Darkness fell quickly upon him now — or, rather, the “sort of white blur” increased and closed in. But his hearing was better, he said, and he was glad of that and still cheerful. I thought it natural that his hearing should improve as he went blind.

One day he said that he did not think he would bother going to the hospital any more. He reckoned he’d get back to where he was known. He’d stayed down too long already, and the “stuff” wouldn’t stand it. He was expecting a letter that didn’t come. I was away for a couple of days, and when I came back he had been shifted out of the room and had a bed in an angle of the landing on top of the staircase, with the people brushing against him and stumbling over his things all day on their way up and down. I felt indignant, thinking that — the house being full — the boss had taken advantage of the bushman’s helplessness and good nature to put him there. But he said that he was quite comfortable. “I can get a whiff of air here,” he said.

Going in next day I thought for a moment that I had dropped suddenly back into the past and into a bush dance, for there was a concertina going upstairs. He was sitting on the bed, with his legs crossed, and a new cheap concertina on his knee, and his eyes turned to the patch of ceiling as if it were a piece of music and he could read it. “I’m trying to knock a few tunes into my head,” he said, with a brave smile, “in case the worst comes to the worst.” He tried to be cheerful, but seemed worried and anxious. The letter hadn’t come. I thought of the many blind musicians in Sydney, and I thought of the bushman’s chance, standing at a corner swanking a cheap concertina, and I felt sorry for him.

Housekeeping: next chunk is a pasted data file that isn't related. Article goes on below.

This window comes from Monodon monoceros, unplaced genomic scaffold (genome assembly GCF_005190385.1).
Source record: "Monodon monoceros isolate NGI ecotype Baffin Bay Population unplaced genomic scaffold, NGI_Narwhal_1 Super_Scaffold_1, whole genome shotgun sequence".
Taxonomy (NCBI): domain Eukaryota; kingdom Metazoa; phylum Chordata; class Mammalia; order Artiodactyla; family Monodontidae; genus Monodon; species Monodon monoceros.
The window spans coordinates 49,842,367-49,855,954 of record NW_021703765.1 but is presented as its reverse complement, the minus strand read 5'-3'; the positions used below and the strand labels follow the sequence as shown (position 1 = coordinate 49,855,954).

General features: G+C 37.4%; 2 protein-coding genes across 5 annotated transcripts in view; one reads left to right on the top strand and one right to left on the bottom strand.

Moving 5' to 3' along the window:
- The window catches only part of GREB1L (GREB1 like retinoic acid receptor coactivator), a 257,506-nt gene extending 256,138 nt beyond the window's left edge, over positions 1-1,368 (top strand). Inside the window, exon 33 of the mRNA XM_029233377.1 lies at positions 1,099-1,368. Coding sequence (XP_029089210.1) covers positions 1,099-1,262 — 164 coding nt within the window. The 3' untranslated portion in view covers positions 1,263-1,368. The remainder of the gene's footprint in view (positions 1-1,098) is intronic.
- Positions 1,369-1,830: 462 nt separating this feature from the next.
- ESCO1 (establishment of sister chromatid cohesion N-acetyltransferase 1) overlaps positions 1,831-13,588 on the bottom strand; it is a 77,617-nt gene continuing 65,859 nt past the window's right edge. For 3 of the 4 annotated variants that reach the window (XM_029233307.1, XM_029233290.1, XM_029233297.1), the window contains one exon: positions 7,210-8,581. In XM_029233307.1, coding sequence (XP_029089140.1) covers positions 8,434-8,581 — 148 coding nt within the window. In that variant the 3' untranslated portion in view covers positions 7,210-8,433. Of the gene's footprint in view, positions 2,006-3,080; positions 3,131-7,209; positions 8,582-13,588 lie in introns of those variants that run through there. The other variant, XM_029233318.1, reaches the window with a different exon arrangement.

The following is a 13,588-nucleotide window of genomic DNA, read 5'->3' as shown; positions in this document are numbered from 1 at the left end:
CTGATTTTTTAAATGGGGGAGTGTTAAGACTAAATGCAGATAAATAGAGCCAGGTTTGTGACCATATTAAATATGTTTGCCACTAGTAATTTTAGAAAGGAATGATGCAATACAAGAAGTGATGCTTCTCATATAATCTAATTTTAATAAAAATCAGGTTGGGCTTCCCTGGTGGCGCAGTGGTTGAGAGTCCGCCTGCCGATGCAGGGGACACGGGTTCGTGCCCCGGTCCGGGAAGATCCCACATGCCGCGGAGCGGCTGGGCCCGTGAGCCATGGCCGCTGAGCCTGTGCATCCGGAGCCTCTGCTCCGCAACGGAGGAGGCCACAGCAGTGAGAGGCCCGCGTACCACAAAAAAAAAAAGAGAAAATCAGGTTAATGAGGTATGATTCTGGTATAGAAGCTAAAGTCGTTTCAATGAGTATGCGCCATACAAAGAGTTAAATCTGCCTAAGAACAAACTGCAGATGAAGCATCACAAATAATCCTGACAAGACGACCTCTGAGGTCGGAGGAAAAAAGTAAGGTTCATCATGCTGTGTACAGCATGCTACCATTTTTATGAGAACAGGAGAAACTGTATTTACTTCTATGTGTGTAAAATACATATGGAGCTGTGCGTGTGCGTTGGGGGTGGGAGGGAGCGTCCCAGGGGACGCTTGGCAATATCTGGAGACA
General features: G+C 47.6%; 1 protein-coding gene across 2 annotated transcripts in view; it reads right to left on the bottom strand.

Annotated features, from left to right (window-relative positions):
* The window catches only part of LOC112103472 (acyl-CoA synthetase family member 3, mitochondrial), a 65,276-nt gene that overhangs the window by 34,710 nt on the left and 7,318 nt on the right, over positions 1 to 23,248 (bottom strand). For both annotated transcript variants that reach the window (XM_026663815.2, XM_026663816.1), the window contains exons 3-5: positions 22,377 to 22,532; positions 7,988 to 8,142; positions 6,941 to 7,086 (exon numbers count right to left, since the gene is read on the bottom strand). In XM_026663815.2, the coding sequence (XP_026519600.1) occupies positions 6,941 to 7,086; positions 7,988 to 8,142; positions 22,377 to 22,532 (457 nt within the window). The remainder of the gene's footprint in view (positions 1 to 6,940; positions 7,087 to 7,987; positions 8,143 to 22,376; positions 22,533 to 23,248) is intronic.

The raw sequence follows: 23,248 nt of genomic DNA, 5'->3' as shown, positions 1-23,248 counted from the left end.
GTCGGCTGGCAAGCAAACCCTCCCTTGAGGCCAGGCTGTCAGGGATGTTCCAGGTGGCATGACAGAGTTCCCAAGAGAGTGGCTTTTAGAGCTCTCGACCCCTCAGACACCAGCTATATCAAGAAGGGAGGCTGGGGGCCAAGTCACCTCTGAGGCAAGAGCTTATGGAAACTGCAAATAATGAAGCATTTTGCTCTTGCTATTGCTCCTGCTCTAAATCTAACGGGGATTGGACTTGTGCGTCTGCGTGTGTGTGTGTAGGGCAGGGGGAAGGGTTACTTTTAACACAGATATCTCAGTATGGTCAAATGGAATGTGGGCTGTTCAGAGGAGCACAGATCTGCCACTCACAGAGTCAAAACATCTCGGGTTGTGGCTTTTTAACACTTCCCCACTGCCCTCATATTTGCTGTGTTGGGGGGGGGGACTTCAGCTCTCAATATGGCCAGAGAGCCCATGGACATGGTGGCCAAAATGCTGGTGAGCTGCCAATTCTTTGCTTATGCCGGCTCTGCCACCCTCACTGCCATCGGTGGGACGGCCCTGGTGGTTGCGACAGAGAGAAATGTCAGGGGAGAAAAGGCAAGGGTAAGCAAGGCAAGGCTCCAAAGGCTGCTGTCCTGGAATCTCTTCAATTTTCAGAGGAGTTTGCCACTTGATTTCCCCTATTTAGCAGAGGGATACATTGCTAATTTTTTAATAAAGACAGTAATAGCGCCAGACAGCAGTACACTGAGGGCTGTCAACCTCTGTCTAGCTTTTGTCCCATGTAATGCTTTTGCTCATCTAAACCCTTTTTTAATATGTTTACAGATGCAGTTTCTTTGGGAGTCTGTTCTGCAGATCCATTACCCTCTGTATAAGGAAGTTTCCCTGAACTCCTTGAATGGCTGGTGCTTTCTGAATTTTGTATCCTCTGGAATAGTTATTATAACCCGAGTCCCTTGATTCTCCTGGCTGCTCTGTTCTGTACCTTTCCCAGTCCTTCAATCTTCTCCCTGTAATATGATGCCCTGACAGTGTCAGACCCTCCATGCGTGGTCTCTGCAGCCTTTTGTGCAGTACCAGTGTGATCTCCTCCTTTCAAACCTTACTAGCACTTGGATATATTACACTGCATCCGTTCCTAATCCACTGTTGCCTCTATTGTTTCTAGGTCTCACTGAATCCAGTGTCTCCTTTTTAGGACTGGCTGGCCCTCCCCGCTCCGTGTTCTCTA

I went out with a vague idea of seeing someone about the matter, and getting something done for the bushman — of bringing a little influence to his assistance; but I suddenly remembered that my clothes were worn out, my hat in a shocking state, my boots burst, and that I owed for a week’s board and lodging, and was likely to be thrown out at any moment myself; and so I was not in a position to go where there was influence.

When I went back to the restaurant there was a long, gaunt sandy-complexioned bushman sitting by Jack’s side. Jack introduced him as his brother, who had returned unexpectedly to his native district, and had followed him to Sydney. The brother was rather short with me at first, and seemed to regard the restaurant people — all of us, in fact — in the light of spielers who wouldn’t hesitate to take advantage of Jack’s blindness if he left him a moment; and he looked ready to knock down the first man who stumbled against Jack, or over his luggage — but that soon wore off. Jack was going to stay with Joe at the Coffee Palace for a few weeks, and then go back up-country, he told me. He was excited and happy. His brother’s manner towards him was as if Jack had just lost his wife, or boy or someone very dear to him. He would not allow him to do anything for himself, nor try to — not even lace up his boot. He seemed to think that he was thoroughly helpless, and when I saw him pack up Jack’s things, and help him at the table and fix his tie and collar with his great brown hands, which trembled all the time with grief and gentleness, and make Jack sit down on the bed whilst he got a cab and carried the trap down to it, and take him downstairs as if he were made of thin glass, and settle with the landlord — then I knew that Jack was all right.

We had a drink together — Joe, Jack, the cabman, and I. Joe was very careful to hand Jack the glass, and Jack made joke about it for Joe’s benefit. He swore he could see a glass yet, and Joe laughed, but looked extra troubled the next moment.

I felt their grips on my hand for five minutes after we parted.

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Last updated Saturday, March 1, 2014 at 20:38